Despite all of this, for many of Kaepernick’s white peers and colleagues, his expression of despair over patterns of racialized police violence that often goes unpunished didn’t resonate.
The New York Giants’ Justin Pugh, who plays for a team representing the same city that witnessed the police killings of unarmed black men Eric Garner and Sean Bell, tweeted, “I will be STANDING during the National Anthem Tonight. Thank you to ALL (Gender, Race, Religion) that put your lives on the line for that flag.” He later acknowledged, “I’ve never walked in his shoes either so I don’t know what he goes through.” But what stood out was that he characterized the issue as one of different “opinions,” positioning his stance on the worthiness of protesting racial injustice as equivalent in weight to Kaepernick’s.
It’s one thing when black athletes do this — and, to be fair, Tiki Barber and Jerry Rice have been critical of Kaepernick’s protest. But the remarks take on a different tenor and a different historical significance when white athletes condescend to his activism, self-positioning themselves as arbitrators of what constitutes an appropriate response to racial injustice.
For example, Alex Boone, a member of the Minnesota Vikings, called Kaepernick’s behavior “shameful,” demanding that he “show some respect.” Never mind that there’s no consensus that sitting during the national anthem is disrespectful. Never mind that Kaepernick was voicing his concern over societal disrespect for black lives. The selective deployment of criticism here also speaks to underlying priorities: It’s worth noting that Boone had no such negative commentary about the killing of Philando Castile, a black man who was shot and killed in July by a police officer at a traffic stop in Minnesota — the same city where Boone plays.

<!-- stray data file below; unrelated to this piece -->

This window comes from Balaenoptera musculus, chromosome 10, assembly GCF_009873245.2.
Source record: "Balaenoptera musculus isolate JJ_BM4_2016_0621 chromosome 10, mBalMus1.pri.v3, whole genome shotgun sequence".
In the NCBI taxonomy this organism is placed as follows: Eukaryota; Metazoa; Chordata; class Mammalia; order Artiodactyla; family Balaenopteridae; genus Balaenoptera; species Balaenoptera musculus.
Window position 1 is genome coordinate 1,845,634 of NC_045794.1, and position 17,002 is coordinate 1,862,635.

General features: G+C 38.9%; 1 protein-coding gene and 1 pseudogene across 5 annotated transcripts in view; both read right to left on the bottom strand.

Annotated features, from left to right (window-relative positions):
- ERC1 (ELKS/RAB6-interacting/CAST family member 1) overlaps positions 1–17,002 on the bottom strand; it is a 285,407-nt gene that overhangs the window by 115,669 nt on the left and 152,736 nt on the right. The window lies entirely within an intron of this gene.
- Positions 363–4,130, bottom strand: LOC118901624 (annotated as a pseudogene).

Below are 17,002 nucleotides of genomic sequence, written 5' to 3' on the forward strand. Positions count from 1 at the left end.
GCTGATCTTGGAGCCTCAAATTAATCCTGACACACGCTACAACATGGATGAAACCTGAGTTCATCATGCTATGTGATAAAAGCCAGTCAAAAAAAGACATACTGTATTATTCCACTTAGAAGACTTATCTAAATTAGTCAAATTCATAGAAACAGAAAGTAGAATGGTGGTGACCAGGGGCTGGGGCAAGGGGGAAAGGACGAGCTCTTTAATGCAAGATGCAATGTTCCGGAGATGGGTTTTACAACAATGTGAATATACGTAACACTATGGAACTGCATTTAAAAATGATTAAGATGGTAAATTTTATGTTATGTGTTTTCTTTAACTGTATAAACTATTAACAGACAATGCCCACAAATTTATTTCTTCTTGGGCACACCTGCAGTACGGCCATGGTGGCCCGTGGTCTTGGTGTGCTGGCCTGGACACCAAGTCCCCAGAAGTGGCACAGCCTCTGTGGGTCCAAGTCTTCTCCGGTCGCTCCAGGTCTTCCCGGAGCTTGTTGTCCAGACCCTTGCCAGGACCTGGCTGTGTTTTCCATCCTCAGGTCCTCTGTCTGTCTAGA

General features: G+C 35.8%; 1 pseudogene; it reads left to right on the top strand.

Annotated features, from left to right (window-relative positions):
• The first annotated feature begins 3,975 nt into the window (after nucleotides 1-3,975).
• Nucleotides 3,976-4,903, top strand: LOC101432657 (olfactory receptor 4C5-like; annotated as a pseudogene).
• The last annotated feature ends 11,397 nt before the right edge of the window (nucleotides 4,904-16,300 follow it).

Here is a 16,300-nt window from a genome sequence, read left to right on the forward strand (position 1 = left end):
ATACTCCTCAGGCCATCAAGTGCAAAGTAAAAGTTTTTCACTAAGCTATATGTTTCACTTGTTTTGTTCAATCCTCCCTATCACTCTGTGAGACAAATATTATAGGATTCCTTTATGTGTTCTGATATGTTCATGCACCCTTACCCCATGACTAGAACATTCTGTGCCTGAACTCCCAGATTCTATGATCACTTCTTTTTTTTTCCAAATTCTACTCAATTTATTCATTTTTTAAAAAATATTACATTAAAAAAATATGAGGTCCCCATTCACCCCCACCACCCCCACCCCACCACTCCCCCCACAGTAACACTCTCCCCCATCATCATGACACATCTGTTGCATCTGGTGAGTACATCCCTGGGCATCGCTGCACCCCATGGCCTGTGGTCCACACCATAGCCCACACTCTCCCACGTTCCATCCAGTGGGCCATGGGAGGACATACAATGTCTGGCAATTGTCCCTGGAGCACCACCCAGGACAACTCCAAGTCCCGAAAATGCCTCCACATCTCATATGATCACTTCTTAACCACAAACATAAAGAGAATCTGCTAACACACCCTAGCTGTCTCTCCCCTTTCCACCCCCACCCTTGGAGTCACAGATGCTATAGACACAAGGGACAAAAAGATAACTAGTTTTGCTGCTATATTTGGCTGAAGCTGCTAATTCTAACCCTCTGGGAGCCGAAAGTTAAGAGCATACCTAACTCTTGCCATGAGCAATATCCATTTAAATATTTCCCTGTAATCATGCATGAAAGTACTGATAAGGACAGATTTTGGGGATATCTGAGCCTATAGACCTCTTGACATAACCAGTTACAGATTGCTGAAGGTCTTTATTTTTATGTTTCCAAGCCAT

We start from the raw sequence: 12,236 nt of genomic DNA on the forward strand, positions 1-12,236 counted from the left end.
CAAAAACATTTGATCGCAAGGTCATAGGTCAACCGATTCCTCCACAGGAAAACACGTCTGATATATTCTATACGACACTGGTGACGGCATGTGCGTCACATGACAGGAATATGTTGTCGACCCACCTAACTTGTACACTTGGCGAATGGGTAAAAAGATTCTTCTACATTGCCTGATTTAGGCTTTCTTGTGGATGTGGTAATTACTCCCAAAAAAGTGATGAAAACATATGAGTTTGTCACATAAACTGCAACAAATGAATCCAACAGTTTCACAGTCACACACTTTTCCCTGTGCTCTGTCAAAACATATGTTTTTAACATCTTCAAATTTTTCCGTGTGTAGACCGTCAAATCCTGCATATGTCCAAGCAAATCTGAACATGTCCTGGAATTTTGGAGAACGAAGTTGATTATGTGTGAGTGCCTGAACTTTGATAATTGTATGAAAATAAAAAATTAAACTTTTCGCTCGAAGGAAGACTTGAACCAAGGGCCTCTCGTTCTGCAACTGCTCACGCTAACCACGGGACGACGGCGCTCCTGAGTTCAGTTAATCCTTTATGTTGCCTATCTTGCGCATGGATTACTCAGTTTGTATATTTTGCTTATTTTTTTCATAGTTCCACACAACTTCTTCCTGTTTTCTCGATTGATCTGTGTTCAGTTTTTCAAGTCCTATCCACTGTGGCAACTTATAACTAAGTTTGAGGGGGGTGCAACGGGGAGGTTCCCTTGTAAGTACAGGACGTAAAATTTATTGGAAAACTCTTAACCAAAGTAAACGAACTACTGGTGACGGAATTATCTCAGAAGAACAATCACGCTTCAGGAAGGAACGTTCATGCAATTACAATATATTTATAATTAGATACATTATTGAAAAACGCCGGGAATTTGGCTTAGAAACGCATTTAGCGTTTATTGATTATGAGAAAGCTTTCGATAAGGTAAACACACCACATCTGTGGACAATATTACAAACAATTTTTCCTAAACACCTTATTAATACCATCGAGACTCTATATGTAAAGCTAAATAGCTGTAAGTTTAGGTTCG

Former 49ers coach Jim Harbaugh spoke out as well, saying “I don’t respect the motivation or the action.” (He would later apologize for “misspeaking” and clarify that it was only the action that troubled him.)
The armchair quarterbacking of Kaepernick’s tactics is fueled by an assumption that the white American experience is standard
Harbaugh’s critique of Kaepernick’s tactics — mind you, an entirely peaceful protest — echoed what has been a popular response. Drew Brees, a member of the New Orleans Saints, a team that plays its home games at the Superdome (a mere one hour from where video captured police officers in July shooting and killing 37-year-old Alton Sterling while he was pinned, face-down, on the ground) similarly weighed in on Kaepernick’s choices.
"I disagree. I wholeheartedly disagree. Not that he wants to speak out about a very important issue. No, he can speak out about a very important issue,” Brees noted. “But there's plenty of other ways that you can do that in a peaceful manner that doesn't involve being disrespectful to the American flag."